Sports News Without Fear, Favor or Compromise
Sports News Without Fear, Favor or Compromise
Illustration for article titled Legends Of The Fall

Fight fans as well as movie fans will enjoy this—George Kimball’s wonderful piece about Budd Schulberg’s memorial service back in the fall of 2009.

“On the Waterfron,” for which Budd received the Academy Award, might not have been in the strictest sense a “boxing movie,” but Marlon Brando’s character Terry Malloy is the ex-pug who “coulda been a contender,” and at Budd’s insistence, a trio of charter members of the Bum of the Month Club — Two-Ton Tony Galento, Tami Mauriello, and Abe Simon — were cast as burly longshoremen in the film. One highlight of the program was the telecast of the 1954 Oscar ceremony, when, after director Elia Kazan and Brando had already won their statuettes, Bob Hope and Brando opened the ‘Best Screenplay’ envelope and summoned Budd from the audience to receive his. (And let history record that he didn’t even try to look surprised. He knew what he’d done.)

Pete Hamill recalled having first met Budd at the 1962 Sonny Liston-Floyd Patterson fight in Chicago, an occasion far more memorable for the press room cast publicist Harold Conrad had assembled than for the barely two minutes of action in the ring. “You’d look in one direction and there would be Norman Mailer and A.J. Liebling,” recalled Hamill, then just in his second year as a newspaperman, “and you’d look the other way and there would be Nelson Algren and James Baldwin and Budd Schulberg.”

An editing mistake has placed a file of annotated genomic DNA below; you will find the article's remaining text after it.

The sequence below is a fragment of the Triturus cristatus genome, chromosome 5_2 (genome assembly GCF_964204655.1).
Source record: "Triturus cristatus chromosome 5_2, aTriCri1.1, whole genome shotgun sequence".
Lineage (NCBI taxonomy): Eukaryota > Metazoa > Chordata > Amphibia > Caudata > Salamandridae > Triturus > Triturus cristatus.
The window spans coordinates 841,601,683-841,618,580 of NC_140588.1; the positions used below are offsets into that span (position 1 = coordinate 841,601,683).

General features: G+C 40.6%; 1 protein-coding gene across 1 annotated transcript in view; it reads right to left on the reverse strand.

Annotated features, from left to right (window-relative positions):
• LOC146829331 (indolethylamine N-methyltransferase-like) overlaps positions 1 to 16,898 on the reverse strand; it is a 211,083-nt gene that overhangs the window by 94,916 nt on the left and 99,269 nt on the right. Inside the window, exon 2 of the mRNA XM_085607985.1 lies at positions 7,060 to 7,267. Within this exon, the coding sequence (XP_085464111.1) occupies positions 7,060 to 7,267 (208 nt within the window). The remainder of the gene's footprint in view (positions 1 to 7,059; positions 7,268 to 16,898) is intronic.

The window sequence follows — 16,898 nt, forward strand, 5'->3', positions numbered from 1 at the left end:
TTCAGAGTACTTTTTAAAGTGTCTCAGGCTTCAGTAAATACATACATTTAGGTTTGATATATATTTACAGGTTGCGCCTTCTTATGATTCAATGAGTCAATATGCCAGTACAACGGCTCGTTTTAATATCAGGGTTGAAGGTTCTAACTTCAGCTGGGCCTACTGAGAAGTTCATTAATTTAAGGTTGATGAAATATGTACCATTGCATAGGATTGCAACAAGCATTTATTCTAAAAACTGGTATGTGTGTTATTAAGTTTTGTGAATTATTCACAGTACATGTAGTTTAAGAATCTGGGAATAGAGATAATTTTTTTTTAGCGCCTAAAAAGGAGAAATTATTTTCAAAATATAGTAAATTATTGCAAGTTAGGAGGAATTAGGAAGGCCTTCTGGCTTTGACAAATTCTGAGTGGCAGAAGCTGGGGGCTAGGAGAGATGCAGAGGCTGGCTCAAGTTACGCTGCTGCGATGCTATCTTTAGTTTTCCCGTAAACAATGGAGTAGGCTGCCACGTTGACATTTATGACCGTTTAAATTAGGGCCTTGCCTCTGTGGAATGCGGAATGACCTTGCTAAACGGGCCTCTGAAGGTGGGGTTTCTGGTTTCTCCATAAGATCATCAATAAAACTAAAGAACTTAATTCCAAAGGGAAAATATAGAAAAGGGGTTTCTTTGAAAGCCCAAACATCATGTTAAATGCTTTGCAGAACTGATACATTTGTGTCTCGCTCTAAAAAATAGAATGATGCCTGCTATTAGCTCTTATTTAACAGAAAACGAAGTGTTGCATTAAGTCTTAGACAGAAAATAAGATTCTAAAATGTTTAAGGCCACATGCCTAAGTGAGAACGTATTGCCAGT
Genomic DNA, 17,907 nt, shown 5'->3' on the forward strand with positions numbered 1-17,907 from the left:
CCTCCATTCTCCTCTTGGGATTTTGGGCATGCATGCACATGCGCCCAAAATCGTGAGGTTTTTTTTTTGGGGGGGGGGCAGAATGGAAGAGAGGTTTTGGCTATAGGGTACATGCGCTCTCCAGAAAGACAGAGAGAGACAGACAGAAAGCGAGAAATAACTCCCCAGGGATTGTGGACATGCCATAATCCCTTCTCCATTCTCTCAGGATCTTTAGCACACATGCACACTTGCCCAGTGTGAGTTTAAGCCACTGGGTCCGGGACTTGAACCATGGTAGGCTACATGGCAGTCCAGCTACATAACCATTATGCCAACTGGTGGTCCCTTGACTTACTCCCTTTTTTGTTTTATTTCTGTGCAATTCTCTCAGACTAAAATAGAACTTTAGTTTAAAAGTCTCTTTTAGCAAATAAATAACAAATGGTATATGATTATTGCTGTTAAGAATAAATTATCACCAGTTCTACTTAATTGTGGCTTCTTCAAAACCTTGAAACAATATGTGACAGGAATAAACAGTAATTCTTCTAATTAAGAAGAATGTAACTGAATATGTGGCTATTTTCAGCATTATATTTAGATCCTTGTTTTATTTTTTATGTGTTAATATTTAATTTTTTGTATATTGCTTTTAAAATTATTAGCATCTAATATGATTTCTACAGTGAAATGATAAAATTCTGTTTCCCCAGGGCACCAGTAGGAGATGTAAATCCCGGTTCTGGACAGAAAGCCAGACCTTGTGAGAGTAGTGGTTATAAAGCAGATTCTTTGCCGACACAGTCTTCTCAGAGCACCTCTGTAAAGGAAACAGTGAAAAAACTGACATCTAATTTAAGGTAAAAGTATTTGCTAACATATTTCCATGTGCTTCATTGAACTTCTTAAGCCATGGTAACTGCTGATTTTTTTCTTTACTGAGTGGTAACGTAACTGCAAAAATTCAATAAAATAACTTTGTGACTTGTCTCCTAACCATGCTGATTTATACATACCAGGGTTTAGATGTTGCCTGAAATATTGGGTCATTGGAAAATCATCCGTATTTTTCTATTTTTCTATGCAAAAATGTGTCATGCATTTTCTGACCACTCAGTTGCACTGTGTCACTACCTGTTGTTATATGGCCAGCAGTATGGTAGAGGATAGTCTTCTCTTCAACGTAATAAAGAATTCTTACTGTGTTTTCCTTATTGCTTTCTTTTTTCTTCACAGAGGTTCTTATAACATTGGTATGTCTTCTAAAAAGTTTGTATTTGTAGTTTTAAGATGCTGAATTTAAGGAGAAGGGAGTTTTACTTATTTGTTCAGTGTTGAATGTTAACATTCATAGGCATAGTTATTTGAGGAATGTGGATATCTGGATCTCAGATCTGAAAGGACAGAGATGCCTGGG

(Liebling, recounting the same scene in the New Yorker, wrote that “the press gatherings before this fight sometimes resembled those highly intellectual pour-parlers on some Mediterranean island; placed before typewriters, the accumulated novelists could have produced a copy of the Paris Review in forty-two minutes.”)

Hamill also recalled that on the evening of June 6, 1968, he and his brother Brian had driven across Los Angeles to pick up Budd in their rental car, and driven from there to the Ambassador Hotel, where Robert F. Kennedy would be speaking once the returns were in from that day’s California primary. Budd, said Hamill, remembered the hotel from his youth as the scene of some memorable Hollywood debauchery. Both Hamill and Schulberg were waiting in the kitchen that night when Sirhan Sirhan shot Kennedy. Hours later, once the east coast deadlines had passed, everyone reconnoitered, still battered by the shocking assassination. Everyone was grieving, but Schulberg made it his particular point that night to console Hamill, who he knew had lost a close personal friend.

They don’t make ‘em like Budd anymore. Hell, they don’t make ‘em like Kimball anymore either.

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